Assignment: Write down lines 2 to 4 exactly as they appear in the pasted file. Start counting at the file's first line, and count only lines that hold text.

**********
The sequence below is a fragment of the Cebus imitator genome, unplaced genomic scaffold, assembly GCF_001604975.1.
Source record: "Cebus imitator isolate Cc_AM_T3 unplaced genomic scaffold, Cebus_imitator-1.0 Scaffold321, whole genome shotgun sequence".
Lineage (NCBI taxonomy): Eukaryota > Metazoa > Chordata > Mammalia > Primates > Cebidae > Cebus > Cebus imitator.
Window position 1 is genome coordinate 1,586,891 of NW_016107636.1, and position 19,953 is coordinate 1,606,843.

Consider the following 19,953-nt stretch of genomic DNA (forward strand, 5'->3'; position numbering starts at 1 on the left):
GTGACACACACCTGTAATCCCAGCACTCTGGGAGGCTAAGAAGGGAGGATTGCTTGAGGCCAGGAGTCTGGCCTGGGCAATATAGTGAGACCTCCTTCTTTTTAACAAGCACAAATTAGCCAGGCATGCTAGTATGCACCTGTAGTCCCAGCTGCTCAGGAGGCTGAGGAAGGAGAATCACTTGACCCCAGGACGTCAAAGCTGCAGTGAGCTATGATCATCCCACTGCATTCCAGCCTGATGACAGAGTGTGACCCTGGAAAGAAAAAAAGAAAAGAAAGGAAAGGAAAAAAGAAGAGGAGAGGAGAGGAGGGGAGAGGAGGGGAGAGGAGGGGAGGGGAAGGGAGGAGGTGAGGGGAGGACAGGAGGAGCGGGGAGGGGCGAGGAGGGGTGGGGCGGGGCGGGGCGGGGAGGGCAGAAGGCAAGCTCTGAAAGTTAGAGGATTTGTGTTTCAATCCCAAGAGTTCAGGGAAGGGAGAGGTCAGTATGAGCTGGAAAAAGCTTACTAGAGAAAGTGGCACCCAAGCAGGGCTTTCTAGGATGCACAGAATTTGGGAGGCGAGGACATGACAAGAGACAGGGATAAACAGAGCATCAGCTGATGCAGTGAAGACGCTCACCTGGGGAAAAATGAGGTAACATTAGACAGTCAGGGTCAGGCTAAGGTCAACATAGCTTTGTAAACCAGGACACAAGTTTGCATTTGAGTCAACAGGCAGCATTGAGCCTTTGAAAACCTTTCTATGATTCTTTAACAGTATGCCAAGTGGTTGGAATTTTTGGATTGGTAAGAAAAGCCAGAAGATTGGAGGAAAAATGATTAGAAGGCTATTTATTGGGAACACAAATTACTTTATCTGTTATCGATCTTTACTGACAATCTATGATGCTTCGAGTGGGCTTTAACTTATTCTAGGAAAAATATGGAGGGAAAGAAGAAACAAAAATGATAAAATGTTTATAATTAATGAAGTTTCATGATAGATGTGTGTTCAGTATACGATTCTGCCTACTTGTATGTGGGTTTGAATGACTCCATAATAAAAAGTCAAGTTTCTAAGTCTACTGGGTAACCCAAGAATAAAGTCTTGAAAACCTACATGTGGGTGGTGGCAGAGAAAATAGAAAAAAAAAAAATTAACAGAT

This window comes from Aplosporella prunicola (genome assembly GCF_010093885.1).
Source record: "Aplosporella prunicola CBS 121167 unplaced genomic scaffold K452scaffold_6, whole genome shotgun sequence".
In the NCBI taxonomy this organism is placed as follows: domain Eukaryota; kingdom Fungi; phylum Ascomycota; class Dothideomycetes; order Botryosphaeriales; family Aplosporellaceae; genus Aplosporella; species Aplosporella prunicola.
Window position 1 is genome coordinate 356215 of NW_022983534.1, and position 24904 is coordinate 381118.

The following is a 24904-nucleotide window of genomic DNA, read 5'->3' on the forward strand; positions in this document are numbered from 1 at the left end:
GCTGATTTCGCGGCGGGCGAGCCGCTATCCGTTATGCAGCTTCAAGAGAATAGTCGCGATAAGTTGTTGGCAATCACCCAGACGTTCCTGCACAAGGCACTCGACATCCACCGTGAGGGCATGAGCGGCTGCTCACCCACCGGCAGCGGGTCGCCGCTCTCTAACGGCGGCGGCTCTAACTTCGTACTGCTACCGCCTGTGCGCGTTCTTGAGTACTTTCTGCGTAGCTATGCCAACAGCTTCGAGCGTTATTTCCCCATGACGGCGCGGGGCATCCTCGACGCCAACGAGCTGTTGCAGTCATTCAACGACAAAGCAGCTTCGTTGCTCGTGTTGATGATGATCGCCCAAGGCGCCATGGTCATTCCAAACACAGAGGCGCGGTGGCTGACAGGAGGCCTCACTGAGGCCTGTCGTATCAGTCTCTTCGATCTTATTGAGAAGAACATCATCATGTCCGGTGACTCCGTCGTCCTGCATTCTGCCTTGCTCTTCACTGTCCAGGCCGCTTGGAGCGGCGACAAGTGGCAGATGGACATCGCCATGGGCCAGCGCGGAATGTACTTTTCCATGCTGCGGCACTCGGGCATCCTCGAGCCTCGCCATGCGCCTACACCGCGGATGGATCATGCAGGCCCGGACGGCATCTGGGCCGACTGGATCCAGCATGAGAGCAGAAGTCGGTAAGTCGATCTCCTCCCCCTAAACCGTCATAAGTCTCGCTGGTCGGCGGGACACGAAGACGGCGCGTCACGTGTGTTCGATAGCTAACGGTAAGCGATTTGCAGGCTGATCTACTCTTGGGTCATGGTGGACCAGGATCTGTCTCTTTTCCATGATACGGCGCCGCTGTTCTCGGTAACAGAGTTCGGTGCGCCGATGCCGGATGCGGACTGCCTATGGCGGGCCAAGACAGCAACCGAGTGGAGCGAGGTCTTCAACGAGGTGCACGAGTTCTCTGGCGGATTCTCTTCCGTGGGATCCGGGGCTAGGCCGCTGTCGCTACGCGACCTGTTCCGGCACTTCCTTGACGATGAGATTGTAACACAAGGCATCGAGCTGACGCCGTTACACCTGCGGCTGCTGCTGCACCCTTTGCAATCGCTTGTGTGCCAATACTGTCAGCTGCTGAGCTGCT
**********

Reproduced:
Source record: "Cebus imitator isolate Cc_AM_T3 unplaced genomic scaffold, Cebus_imitator-1.0 Scaffold321, whole genome shotgun sequence".
Lineage (NCBI taxonomy): Eukaryota > Metazoa > Chordata > Mammalia > Primates > Cebidae > Cebus > Cebus imitator.
Window position 1 is genome coordinate 1,586,891 of NW_016107636.1, and position 19,953 is coordinate 1,606,843.